Alex Walsh, a graduate student in the Department of Biomedical Engineering at Vanderbilt University, and colleagues reported the first potentially noninvasive technique that can distinguish breast cancer subtypes accurately and provide early breast cancer detection as well as monitor treatment in the Oct. 15, 2013, issue of the journal Cancer Research.
The technique called optical metabolic imaging (OMI) takes advantage of the differences in metabolic activity in cancer cells and normal cells.
The key to the ability to detect subtypes of breast cancer and the early detection of breast cancer is the natural fluorescence of cellular metabolites called nicotinamide adenine dinucleotide (NADH) and flavin adenine dinucleotide (FAD).
Both FAD and NADH display different frequencies of fluorescence that correlate to the different types of breast cancer. OMI can differentiate between estrogen receptor-positive, estrogen receptor-negative, HER2-positive, and HER2-negative breast cancer cells.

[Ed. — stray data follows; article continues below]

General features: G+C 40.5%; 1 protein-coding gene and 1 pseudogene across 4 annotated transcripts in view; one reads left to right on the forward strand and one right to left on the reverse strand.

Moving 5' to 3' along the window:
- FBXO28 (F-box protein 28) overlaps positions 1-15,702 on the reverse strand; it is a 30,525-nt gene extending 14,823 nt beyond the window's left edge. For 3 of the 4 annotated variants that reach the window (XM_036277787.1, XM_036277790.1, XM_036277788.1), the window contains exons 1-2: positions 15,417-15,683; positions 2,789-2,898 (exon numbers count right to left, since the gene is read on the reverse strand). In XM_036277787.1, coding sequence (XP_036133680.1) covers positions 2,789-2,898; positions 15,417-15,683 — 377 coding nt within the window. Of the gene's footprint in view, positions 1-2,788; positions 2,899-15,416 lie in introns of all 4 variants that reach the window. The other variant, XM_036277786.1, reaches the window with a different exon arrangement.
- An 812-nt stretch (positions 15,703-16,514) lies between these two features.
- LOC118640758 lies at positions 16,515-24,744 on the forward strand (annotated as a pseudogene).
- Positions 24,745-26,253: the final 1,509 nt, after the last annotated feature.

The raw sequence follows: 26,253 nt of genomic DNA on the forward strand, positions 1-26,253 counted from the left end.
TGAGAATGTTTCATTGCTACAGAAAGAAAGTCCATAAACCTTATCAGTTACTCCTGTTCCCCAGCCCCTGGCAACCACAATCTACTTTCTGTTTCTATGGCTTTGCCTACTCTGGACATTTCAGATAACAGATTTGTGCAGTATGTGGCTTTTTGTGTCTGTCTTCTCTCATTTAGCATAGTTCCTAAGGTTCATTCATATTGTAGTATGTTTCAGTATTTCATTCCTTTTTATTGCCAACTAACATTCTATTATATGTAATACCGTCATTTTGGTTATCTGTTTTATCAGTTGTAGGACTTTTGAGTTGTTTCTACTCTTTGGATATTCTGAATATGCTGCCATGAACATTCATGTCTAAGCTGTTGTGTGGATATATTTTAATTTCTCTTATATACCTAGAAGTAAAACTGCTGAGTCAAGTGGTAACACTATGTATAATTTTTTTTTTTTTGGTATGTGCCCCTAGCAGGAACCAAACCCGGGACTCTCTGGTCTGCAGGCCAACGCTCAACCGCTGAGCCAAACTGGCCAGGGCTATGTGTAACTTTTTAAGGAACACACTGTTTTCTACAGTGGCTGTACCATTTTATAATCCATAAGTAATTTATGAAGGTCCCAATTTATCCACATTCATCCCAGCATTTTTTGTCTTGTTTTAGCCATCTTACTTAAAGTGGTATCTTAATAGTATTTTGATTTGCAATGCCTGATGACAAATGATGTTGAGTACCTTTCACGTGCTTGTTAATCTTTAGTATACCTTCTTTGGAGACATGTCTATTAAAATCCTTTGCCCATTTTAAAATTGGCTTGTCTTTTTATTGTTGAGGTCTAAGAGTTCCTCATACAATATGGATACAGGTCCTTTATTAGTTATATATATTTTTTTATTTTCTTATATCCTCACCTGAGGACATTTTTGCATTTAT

The standard clinical metabolic imaging technique, FDG-PET (fluorodeoxyglucose positron emission tomography), cannot measure the differences in response to breast cancer treatment with trastuzumab that optical metabolic imaging can.
OMI offers an unprecedented level of accuracy in finding breast cancer at the earliest stages and tracking the effect of treatment more accurately than has ever been done before. The technique requires a biopsy sample at present but Walsh expects to develop a noninvasive methodology.